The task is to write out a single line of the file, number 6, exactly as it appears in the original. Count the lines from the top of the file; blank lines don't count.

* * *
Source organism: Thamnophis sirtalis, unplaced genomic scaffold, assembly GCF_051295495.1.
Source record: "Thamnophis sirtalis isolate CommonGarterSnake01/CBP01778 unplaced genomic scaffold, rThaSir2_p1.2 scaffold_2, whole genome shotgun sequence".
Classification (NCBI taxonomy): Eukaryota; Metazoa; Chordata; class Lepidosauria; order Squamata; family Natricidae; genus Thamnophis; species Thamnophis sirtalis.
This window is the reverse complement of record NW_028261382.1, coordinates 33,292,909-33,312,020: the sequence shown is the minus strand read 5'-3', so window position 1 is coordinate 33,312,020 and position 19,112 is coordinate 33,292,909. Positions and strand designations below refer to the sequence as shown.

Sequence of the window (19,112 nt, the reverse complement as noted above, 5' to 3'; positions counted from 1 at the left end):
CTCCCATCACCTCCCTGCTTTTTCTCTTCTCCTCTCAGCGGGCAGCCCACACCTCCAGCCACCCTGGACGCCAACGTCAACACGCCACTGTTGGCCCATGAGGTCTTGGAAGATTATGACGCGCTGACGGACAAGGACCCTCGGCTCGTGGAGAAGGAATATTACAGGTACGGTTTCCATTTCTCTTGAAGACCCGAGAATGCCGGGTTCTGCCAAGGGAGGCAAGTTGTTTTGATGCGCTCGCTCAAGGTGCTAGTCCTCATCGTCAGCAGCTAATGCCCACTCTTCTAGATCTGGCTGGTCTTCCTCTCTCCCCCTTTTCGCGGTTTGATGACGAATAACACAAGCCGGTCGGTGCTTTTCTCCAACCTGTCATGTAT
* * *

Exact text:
CTCCCATCACCTCCCTGCTTTTTCTCTTCTCCTCTCAGCGGGCAGCCCACACCTCCAGCCACCCTGGACGCCAACGTCAACACGCCACTGTTGGCCCATGAGGTCTTGGAAGATTATGACGCGCTGACGGACAAGGACCCTCGGCTCGTGGAGAAGGAATATTACAGGTACGGTTTCCATTTCTCTTGAAGACCCGAGAATGCCGGGTTCTGCCAAGGGAGGCAAGTTGTTTTGATGCGCTCGCTCAAGGTGCTAGTCCTCATCGTCAGCAGCTAATGCCCACTCTTCTAGATCTGGCTGGTCTTCCTCTCTCCCCCTTTTCGCGGTTTGATGACGAATAACACAAGCCGGTCGGTGCTTTTCTCCAACCTGTCATGTAT